Loch Ness Centre and Exhibition follows Loch Ness Monster into self-isolation
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LOCH Ness Centre and Exhibition in Drumnadrochit has followed in the footsteps of its resident monster and gone into temporary self-isolation.
The venue closed to the public last Friday in order to comply with government advice on social distancing and to protect the health of staff and visitors.
“Apart from annually on Christmas Day, this is the first time that we have had to shut our doors since we opened 40 years ago,” co-owner David Bremner said.
“It’s a drastic step, but one that must be taken to deal with this unprecedented threat to our global health. If Nessie can avoid social contact for 15 centuries, I am sure we can manage a few weeks.”
Consistently among the top 10 privately owned attractions in Scotland, visitor numbers had been in line with previous seasons, with no noticeable significant downturn in footfall before the closure.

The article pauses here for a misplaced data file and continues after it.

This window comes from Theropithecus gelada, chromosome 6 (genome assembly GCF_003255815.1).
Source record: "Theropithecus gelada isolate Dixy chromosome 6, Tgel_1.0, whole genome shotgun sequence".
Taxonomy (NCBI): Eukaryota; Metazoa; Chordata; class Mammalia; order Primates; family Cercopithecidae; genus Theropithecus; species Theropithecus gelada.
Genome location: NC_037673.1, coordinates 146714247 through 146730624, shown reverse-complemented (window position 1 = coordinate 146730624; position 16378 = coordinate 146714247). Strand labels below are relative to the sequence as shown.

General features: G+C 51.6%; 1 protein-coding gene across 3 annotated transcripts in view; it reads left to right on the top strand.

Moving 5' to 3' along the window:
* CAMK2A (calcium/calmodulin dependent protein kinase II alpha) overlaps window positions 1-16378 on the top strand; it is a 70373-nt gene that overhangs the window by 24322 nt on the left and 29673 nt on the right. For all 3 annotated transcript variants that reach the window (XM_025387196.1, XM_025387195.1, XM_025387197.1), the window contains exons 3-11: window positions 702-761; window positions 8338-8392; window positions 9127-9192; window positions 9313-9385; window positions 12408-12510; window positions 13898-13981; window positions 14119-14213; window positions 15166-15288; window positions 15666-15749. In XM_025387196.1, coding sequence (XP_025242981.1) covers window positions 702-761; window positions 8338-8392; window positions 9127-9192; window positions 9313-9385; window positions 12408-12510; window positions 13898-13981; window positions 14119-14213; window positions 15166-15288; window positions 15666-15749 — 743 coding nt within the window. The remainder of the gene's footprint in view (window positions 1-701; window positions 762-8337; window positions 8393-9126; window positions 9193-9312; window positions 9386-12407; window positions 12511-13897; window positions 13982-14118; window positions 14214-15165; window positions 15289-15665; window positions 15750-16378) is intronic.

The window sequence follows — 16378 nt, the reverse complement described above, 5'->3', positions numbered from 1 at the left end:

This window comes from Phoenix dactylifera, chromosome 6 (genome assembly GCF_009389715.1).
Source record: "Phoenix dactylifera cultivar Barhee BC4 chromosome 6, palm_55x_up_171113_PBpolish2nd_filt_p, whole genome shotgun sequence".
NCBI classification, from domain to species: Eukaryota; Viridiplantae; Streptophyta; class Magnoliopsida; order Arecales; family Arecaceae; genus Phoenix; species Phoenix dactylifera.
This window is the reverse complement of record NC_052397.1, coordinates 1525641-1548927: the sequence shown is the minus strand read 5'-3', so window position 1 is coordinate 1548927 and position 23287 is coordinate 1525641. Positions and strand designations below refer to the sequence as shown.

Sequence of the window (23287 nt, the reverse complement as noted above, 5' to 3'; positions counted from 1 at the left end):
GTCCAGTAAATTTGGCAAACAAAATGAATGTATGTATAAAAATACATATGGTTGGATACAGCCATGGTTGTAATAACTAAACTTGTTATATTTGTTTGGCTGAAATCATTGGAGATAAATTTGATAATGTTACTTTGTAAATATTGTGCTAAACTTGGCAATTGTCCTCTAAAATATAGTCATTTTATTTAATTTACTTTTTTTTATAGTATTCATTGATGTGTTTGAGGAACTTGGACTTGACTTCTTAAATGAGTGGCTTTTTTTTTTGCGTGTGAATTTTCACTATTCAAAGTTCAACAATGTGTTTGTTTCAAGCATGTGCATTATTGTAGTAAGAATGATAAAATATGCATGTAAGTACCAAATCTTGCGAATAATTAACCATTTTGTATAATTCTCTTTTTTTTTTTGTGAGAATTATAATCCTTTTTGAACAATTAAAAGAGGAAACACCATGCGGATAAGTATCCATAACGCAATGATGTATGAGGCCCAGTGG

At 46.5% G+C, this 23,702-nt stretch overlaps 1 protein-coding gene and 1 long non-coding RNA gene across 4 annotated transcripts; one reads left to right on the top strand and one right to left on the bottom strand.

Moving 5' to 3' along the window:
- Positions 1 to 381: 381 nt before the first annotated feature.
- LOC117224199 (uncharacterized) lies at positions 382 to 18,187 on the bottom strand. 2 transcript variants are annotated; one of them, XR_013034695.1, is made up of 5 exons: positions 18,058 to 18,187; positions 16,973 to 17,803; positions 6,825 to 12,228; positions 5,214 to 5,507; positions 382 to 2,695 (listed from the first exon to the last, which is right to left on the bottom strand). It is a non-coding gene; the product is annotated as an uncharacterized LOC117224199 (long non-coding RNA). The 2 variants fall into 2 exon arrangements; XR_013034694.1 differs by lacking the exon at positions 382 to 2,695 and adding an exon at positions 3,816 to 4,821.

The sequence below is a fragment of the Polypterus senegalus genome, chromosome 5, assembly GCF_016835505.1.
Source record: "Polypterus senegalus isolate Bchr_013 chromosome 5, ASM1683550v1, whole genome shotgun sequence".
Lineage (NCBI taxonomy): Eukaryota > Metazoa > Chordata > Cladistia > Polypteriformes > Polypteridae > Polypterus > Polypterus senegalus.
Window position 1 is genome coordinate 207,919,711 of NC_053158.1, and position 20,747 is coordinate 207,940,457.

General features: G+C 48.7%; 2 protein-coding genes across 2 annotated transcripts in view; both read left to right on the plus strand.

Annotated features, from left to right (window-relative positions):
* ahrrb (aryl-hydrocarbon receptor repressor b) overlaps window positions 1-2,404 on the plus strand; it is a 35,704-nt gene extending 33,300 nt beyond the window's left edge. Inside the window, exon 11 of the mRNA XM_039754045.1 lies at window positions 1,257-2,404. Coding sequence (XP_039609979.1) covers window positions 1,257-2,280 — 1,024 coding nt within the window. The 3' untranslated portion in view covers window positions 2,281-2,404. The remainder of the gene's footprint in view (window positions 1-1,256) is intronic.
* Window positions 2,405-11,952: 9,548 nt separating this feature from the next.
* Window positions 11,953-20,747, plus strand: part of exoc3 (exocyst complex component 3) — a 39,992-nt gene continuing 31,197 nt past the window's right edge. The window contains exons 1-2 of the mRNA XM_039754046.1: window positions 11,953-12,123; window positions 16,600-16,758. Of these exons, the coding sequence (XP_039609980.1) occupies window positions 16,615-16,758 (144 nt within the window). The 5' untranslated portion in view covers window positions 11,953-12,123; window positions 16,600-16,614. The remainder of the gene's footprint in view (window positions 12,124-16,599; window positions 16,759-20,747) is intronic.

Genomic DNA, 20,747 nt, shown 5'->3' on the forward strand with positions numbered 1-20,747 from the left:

Mr Bremner attributes that in part to Scotland not having any confirmed coronavirus cases until the first week of March, but believes the mistaken view that rural areas provided a safe haven for self-isolation might have been another factor.
“Rural communities need to protect themselves as much as their urban counterparts and we must all follow government guidelines to reduce our contacts and stay home wherever possible,” he added.
“In time, we will be able to reopen and the wider society will likely appreciate the great outdoors more than ever.
"Yes, there will undoubtedly be a period of time before any kind of ‘normality’ resumes, but Scotland, in particular Loch Ness and the Highlands, will be as beautiful as it always was. Going to Scotland and not visiting Loch Ness is like going to Paris and not seeing the Eiffel Tower and we are looking forward to welcoming guests for many decades to come.
"The legend of Nessie will live on.”